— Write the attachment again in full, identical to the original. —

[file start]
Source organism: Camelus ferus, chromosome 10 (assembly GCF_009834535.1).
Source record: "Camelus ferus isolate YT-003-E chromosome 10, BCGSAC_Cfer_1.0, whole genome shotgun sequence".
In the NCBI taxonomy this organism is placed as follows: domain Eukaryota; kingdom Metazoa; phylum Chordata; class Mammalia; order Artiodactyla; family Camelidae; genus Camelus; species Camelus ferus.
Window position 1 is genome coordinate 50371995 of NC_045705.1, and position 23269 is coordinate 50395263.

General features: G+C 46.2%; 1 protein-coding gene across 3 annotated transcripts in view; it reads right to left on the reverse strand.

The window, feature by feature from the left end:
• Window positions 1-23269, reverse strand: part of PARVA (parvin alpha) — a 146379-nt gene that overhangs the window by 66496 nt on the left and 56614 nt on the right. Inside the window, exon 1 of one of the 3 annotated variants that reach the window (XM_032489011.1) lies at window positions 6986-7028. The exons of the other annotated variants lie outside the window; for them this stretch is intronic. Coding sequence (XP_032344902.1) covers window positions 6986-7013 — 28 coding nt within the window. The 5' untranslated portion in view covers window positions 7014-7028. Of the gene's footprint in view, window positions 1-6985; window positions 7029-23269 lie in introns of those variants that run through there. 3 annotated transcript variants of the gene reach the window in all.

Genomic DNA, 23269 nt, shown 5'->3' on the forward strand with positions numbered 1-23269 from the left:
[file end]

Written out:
Source organism: Camelus ferus, chromosome 10 (assembly GCF_009834535.1).
Source record: "Camelus ferus isolate YT-003-E chromosome 10, BCGSAC_Cfer_1.0, whole genome shotgun sequence".
In the NCBI taxonomy this organism is placed as follows: domain Eukaryota; kingdom Metazoa; phylum Chordata; class Mammalia; order Artiodactyla; family Camelidae; genus Camelus; species Camelus ferus.
Window position 1 is genome coordinate 50371995 of NC_045705.1, and position 23269 is coordinate 50395263.

General features: G+C 46.2%; 1 protein-coding gene across 3 annotated transcripts in view; it reads right to left on the reverse strand.

The window, feature by feature from the left end:
• Window positions 1-23269, reverse strand: part of PARVA (parvin alpha) — a 146379-nt gene that overhangs the window by 66496 nt on the left and 56614 nt on the right. Inside the window, exon 1 of one of the 3 annotated variants that reach the window (XM_032489011.1) lies at window positions 6986-7028. The exons of the other annotated variants lie outside the window; for them this stretch is intronic. Coding sequence (XP_032344902.1) covers window positions 6986-7013 — 28 coding nt within the window. The 5' untranslated portion in view covers window positions 7014-7028. Of the gene's footprint in view, window positions 1-6985; window positions 7029-23269 lie in introns of those variants that run through there. 3 annotated transcript variants of the gene reach the window in all.

Genomic DNA, 23269 nt, shown 5'->3' on the forward strand with positions numbered 1-23269 from the left: